On Saturday, May 16, the Asian American Bar Association of New York (“AABANY”) hosted its “Mandarin and Cantonese Community Webinar on Anti-Asian Violence,” part of a broader series aimed at addressing the rise in anti-Asian violence in light of COVID-19. The events focused on briefing individuals on how to defend themselves if an incident were to occur and also discussed relevant state laws that protect victims. The Mandarin webinar aired from 2:00-3:00 PM and the Cantonese webinar aired from 3:00-4:00 PM.

Guest speakers included moderator Kwok Kei Ng and representatives from the NYPD, Simpson Thacher & Bartlett LLP, and the New York City Commission on Human Rights (NYCCHR).

William Kwok, Asian Liaison of the Immigrant Outreach Unit of the NYPD Community Affairs Bureau, discussed the practical measures by which individuals can protect themselves from immediate physical harm. Individuals are encouraged to run into public spaces such as stores or public spaces that may have police officers on duty. If they are able, victims are encouraged to call 911 or get bystanders to contact the police. There are translators on stand-by at the NYPD if needed. Most importantly, undocumented persons should not be afraid of calling the NYPD as officers are forbidden to inquire about a victim’s immigration status.

Additionally, Officer Kwok and Mr. Ng discussed specific provisions of the Hate Crimes laws that apply. New York Penal Law § 240.30-3 describes the elements of Aggravated Harassment in the Second Degree, stating that the incident must reflect an intent to harass, annoy, threaten, or harm through physical force. New York Penal Law §485.05, the Hate Crime Law, enhances sentencing if the incident is proven to be bias-motivated. Victims and bystanders should be unafraid of reporting incidents to the authorities; any materials whether in the form of videos, audios, or testimonials can help secure a conviction. Officer Kwok and Mr. Ng presented in both the Mandarin and Cantonese webinars.

Lastly, Jiarui Li, an associate at Simpson Thacher and guest speaker for the Mandarin webinar, and Karen Yau, Co-Chair of the AABANY Pro Bono & Community Service Committee and guest speaker for the Cantonese webinar, discussed the various resources available to victims. Victims should contact the New York Office of Victim Services and the NYCCHR to see if they are eligible for compensation and legal assistance. Both New York City and New York State have dedicated Hate Crimes Task Forces that victims can contact. Victims residing in New Jersey or Connecticut can contact their own individual state Hate Crimes Task Forces.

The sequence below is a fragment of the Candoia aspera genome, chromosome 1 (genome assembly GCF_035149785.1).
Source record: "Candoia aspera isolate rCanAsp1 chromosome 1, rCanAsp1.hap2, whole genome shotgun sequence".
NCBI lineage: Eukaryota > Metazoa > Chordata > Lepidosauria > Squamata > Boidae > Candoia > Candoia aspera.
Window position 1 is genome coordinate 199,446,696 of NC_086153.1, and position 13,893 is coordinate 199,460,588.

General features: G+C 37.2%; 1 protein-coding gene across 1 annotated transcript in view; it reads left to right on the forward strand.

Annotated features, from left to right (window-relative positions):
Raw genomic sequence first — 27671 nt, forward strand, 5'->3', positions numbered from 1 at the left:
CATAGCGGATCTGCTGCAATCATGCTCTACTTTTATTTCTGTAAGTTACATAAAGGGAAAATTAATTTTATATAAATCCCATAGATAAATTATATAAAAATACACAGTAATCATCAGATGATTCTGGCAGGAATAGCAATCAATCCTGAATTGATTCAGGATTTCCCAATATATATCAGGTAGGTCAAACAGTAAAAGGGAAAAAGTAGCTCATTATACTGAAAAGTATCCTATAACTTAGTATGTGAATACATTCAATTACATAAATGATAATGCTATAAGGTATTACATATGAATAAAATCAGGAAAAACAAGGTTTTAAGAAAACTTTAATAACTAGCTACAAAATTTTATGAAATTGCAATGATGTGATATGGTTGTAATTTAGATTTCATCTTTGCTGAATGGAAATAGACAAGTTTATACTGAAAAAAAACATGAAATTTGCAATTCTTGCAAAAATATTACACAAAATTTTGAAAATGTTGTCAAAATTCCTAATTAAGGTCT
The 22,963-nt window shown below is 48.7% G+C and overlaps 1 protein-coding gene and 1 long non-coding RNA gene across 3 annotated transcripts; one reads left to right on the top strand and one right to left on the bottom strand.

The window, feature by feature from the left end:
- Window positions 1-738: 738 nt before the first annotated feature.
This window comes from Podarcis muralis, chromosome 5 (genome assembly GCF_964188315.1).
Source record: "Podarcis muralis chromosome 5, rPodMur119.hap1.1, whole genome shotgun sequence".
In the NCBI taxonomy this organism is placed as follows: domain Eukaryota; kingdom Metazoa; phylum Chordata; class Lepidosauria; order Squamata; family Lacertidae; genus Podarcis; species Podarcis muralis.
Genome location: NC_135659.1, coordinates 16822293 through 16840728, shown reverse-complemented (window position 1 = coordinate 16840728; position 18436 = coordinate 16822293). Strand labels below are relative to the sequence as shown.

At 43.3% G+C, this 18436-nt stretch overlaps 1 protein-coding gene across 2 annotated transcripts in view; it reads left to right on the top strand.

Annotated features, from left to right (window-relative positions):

The guest speakers reiterated the importance of reporting anti-Asian incidents to the police. Only by informing the relevant authorities can we adopt a preventative approach and stop bias incidents from occurring before individuals are harmed.

We thank the guest speakers for joining us and for their commitment to protecting the well-being of everyday New Yorkers. For more information on anti-Asian harassment and violence, email aabanyclinic@gmail.com or call our hotline at 516-690-7724.

NCAPA Community Briefing on COVID-19

On Tuesday, March 31, 2020, the National Council of Asian Pacific Americans (NCAPA), a coalition of 34 national Asian Pacific American organizations, held a community briefing call over Zoom on the topic of increased anti-Asian rhetoric in the wake of the COVID-19 outbreak. Community leaders on the call were joined by legislators serving on the Congressional Asian Pacific American Caucus (CAPAC) including Representative Judy Chu (CA-27), Representative Mark Takano (CA-41), Representative Ted Lieu (CA-33), and Senator Kamala Harris of California.